Shirin Polo – Persian Orange Peel Rice Video


I present Friday night mayhem at my parent’s house, in two parts. On Special occasions in my family, it’s customary to make  Shirin Polo – a sweet rice for a sweet life. It’s a basmati rice dish that is traditionally adorned with candied orange peels and toasted almonds.

In my mother’s usual fashion, she went all out with this rice dish, and look how beautifully she decorated the rice with strips of candied slivered orange peels, almonds, pistachios and currants.
Watching my mother prepare this rice dish, is like watching a contestant on Top Chef frantically scurrying to complete this dish before the clock goes off. Mom, calm down. You are not on a show, just this video, and all but five people watching (hope more, maybe six).

There is a special technique to making these dried orange peels. In the last ten years, dried orange peels are sold ready made by Sadaf. My mother is old school so makes them herself. First, you have to peel off the orange rinds, then further peel away at the pith, because it is bitter. Then you sliver the orange peels, real thin and leave them out on a baking sheet to dry. It can take a couple of weeks. I could remember as a child, growing up in my parents home, when ever my mother made Shirin Polo, weeks prior there were orange peels laid all over the entire dinette table, and for weeks it smelled like orange blossoms in the kitchen.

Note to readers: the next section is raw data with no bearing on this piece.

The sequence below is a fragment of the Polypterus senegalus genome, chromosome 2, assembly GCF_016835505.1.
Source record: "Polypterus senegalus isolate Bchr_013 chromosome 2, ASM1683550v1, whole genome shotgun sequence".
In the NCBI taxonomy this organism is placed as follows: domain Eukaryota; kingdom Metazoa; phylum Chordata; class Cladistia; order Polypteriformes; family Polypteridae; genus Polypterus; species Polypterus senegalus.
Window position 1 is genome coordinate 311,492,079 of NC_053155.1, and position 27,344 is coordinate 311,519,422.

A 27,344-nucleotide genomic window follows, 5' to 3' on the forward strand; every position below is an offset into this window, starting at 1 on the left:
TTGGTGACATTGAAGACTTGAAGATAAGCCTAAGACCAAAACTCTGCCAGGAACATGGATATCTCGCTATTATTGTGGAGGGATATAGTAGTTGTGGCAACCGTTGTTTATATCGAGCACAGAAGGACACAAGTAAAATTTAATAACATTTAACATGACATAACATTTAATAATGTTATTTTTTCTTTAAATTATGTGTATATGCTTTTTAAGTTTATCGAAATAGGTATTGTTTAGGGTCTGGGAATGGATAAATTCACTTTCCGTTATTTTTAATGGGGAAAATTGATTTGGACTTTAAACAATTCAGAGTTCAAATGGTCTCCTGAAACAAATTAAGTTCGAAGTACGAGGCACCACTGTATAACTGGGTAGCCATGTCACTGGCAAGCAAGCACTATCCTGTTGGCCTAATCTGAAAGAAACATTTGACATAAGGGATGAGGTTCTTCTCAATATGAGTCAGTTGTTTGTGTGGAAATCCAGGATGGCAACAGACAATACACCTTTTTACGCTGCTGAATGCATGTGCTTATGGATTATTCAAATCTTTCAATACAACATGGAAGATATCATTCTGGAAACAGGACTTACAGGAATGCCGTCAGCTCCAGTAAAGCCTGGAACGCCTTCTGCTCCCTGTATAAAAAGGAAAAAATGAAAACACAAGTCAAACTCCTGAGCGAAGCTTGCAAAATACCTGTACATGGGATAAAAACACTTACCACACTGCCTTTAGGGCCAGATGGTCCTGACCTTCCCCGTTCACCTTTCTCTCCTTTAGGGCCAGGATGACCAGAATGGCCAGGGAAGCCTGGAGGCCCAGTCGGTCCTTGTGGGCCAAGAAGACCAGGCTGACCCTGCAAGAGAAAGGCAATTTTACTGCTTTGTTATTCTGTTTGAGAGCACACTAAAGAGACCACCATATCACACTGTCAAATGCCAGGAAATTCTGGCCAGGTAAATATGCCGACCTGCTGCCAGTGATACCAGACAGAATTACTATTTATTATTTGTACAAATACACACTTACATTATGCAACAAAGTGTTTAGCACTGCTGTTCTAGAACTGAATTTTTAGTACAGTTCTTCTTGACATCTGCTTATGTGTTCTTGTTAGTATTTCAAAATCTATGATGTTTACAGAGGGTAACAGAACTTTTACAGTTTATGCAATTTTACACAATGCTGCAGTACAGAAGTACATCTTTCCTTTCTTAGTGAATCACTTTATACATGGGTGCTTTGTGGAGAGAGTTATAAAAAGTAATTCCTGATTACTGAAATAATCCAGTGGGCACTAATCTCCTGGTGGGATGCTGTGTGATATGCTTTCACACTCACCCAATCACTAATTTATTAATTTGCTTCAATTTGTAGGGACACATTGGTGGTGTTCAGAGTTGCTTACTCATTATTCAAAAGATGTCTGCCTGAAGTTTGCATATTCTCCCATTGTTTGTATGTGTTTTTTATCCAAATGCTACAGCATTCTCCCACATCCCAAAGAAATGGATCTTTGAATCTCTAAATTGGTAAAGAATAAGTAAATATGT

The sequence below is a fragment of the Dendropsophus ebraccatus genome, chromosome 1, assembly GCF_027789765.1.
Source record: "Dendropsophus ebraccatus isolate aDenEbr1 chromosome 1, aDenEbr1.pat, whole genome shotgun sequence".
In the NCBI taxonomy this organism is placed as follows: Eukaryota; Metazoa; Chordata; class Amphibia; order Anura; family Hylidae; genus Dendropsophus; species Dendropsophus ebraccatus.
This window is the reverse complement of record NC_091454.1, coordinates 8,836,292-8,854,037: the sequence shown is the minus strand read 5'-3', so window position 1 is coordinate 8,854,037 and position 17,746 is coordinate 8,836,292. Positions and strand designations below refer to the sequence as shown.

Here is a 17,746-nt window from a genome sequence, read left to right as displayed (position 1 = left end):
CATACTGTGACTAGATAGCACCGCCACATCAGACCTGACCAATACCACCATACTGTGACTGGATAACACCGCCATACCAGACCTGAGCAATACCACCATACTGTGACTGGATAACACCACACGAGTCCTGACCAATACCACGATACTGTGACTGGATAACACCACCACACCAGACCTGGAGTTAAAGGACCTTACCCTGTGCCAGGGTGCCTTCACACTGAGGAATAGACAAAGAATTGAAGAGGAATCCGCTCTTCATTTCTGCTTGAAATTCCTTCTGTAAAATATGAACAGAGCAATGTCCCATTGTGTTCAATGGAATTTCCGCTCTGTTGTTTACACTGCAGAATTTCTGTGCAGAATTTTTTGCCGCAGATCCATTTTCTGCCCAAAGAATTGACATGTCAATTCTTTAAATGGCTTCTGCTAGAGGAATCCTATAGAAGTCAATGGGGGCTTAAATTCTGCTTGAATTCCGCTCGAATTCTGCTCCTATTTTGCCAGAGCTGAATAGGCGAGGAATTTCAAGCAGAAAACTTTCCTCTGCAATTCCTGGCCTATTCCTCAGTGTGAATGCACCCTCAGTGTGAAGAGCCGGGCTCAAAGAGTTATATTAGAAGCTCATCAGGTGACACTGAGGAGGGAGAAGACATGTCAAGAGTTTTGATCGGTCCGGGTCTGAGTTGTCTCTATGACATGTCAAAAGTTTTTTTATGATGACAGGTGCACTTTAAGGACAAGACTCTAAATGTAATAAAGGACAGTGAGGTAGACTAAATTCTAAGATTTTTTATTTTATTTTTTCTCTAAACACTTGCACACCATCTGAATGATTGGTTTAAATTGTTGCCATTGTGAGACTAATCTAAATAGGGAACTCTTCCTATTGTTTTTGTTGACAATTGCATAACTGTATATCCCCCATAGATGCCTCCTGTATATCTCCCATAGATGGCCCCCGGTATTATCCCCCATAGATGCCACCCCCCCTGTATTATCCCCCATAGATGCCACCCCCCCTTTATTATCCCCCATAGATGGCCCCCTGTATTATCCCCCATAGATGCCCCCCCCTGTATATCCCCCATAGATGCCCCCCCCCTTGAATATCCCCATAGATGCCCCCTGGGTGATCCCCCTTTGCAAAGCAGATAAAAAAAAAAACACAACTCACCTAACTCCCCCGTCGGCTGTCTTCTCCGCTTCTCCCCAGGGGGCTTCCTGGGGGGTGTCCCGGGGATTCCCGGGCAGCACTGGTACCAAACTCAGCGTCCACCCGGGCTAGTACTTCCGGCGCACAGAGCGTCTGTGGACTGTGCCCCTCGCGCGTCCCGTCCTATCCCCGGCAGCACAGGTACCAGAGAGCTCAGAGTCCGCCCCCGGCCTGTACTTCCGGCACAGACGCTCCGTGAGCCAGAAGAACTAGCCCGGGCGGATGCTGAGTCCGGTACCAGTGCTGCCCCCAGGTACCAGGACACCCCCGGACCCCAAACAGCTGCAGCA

Once the orange peels are dried, then you have to soak them in water and boil it, and drain out the water, three times!! All this to remove the bitterness from the rinds. Once that’s done, you then add the sugar to the orange rinds and a splash of rose water in a sauce pot to to cook them into candied orange rinds. This particular recipe will be in my forthcoming cookbook, Silk Road Vegetarian. You can pre-order your copy now at an extraordinary price.

There is nothing comparable to Shirin Polo. Once you make this dish, it will become part of your family festivity meal. In fact, my Ashkenazi Cuban sister in law has converted into a full fledged Bukharian Baboushka!
She is the one that is holding the pot and arranging a platter of burnt rice, known to Bukharians as Tardegih made with eggs. Persians know it as Tadig and prepare it without eggs. That recipe will also feature in Silk Road Vegetarian, although everything in my cookbook is made with brown basmati rice, which has a nuttier consistency. So that’s my little teaser for what’s to come in my cookbook. The price will go up once it’s published in May.

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